Through the visual cues the icons provide, I can quickly determine that in addition to aligning with the quality education goal, that this part of GHR's portfolio also addresses hunger and economically disadvantaged populations through its education grantmaking. This could also signal that the grantmaker interprets education broadly and supports the provision of wrap-around services to address the needs of low-income children as a holistic way of addressing the achievement gap. That's a lot of information conveyed with three small icons!

Tableau Foundation

The most sophisticated example comes to us from the tech and corporate grantmaking worlds--the Tableau Foundation. Tableau makes data visualization software, so using technology as a means to improve transparency is a core approach, and they are using their own grantmaking as an example of how you can use data to tell a compelling visual story. Through the interactive "Living Annual Report" on its website, Tableau regularly updates its grantmaking tallies and grantee data so web visitors have near real-time information. One of the tabs on the report reveals the SDG indicators, providing a quick snapshot of how Tableau's grantmaking, software donations, and corporate volunteering align with the SDGs.

As you mouse over any bar on the left, near real-time data appears, tallying how much of Tableau's funding has gone to support each goal. The interactive bar chart on the right lists Tableau's grantees, and visitors can quickly see the grantee list in the context of the SDGs as well as know the specific scale of its grantmaking to each recipient.

If you're inspired by these examples, but aren't sure how to begin connecting your portfolio to the Global Goals, you can use the SDG Indicator Wizard to help you get started. All you need to do is copy and paste your program descriptions or the descriptive language of a sample grant into the Wizard and its machine-learning tools let you know where your grantmaking lands on the SDG matrix. It's a lot of fun – and great place to start learning about the SDGs. And, because it transforms your program language into the relevant SDG goals, indicator, and targets, it may just provide a shortcut to that new strategy you were thinking of developing!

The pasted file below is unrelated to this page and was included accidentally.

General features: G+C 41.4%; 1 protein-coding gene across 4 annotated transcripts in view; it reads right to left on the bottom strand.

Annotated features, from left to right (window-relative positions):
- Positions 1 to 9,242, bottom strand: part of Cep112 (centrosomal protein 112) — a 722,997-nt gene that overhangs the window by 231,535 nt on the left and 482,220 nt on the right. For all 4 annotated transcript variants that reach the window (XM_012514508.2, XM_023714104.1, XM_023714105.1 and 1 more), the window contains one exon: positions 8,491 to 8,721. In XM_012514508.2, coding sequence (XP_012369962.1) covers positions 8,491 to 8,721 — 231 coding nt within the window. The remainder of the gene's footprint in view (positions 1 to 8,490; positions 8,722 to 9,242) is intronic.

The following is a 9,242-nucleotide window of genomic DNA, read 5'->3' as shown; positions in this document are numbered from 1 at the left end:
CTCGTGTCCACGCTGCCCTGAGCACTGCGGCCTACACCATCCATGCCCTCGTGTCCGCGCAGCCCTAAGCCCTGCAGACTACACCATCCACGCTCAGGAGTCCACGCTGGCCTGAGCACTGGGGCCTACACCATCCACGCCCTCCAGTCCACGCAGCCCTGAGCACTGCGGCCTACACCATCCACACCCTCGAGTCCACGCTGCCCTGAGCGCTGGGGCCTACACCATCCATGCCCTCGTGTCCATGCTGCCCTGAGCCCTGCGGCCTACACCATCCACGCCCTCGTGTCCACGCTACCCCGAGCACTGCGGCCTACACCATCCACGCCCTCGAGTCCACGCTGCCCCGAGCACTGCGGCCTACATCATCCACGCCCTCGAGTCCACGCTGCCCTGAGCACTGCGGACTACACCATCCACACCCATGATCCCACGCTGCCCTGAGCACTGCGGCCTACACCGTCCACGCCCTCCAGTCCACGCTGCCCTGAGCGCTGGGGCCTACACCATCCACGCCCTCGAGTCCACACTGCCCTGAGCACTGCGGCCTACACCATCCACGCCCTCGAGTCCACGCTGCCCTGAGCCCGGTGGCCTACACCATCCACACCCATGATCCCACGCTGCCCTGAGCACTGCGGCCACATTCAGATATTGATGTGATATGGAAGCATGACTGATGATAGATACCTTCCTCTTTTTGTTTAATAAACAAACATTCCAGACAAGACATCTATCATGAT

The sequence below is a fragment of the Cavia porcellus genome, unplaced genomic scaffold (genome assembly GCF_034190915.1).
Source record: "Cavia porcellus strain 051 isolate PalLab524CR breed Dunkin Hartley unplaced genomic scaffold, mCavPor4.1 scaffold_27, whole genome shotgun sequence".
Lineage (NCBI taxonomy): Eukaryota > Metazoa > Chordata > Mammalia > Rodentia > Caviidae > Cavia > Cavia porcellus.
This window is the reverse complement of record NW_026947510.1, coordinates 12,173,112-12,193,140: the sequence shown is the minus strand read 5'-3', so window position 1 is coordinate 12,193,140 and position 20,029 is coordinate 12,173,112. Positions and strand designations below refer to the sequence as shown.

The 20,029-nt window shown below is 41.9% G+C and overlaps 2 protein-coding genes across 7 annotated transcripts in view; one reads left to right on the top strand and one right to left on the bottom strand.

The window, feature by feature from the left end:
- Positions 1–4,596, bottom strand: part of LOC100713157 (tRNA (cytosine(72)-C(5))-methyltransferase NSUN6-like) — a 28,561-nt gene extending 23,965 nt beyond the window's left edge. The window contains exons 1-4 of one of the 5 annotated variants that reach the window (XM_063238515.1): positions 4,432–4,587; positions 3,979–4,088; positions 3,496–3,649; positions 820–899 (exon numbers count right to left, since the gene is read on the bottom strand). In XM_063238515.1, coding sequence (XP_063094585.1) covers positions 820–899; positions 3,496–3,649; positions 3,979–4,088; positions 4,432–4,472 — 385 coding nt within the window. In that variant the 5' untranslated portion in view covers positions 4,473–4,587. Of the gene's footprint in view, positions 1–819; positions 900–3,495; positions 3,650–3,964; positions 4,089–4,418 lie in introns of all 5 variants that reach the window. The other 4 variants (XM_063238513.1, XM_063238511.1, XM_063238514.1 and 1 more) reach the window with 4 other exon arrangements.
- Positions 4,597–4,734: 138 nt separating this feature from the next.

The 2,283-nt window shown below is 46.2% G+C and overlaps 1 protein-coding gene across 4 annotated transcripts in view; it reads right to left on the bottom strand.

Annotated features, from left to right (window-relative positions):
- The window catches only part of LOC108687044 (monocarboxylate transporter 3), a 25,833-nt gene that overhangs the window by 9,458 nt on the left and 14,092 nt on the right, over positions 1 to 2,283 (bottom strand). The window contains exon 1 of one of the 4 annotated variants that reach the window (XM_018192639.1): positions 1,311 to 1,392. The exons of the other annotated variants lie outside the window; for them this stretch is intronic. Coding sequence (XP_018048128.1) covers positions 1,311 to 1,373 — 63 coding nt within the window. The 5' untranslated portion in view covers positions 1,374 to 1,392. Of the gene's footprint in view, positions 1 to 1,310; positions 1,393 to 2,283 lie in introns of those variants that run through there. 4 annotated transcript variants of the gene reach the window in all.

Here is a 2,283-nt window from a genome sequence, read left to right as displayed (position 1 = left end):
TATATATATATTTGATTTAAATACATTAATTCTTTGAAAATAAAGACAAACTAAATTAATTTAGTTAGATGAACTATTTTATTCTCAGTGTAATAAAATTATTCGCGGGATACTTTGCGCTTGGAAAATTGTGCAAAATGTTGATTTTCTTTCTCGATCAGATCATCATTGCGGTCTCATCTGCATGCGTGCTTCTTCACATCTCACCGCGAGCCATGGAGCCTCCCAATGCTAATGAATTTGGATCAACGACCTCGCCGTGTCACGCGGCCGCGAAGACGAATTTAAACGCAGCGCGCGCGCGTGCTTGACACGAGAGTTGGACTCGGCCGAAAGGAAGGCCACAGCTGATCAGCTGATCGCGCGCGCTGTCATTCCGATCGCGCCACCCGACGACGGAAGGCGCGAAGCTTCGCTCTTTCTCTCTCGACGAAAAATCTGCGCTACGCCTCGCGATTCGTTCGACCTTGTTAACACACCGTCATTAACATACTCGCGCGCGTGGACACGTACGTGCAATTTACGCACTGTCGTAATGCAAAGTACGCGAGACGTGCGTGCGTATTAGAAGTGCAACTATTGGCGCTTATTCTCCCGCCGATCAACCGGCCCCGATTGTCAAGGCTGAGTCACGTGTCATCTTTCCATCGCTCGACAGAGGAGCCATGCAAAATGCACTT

What more examples? The good news is we're also tracking SDGs as a transparency indicator at "Who Has Glasspockets?" You can view them all here. Is your foundation using the SDGs to help tell the story of your work? We're always on the lookout for new examples, so let us know and your foundation can be the next trend setter in our new Trend to Watch.

-- Janet Camarena

Eleanor Roosevelt and data post-2015
October 8, 2014

(Angela Hariche is the director of international data relations at the Foundation Center.)

140421-732Two weeks ago, I was down with the flu AND jetlagged so all I could manage to do in the evenings was get under a blanket and watch all 14 hours of “The Roosevelts” on PBS. I thought it was riveting and the timing of it was perfect. It has been a particularly busy time for us at the Foundation Center and there have been an inordinate amount of meetings and conferences around UN week. Happily, most of the people sharing a table with me at these events had also been watching “The Roosevelts”. We all admitted that it nice to discuss something else other than the grind during the lunches and coffee breaks for once!

So, it was no surprise when Kathy Calvin, President of the UN Foundation said at a recent Ford Foundation event last Thursday, “Channel your inner Eleanor Roosevelt Post-2015”. I think that was my best tweet all week. But what does that mean? Well, Eleanor certainly was a force. She was the driving force behind the Universal Declaration of Human Rights. She was able to change things in the face of incredible resistance. Post-2015 is about what comes after the Millennium Development Goals which end in the year 2015.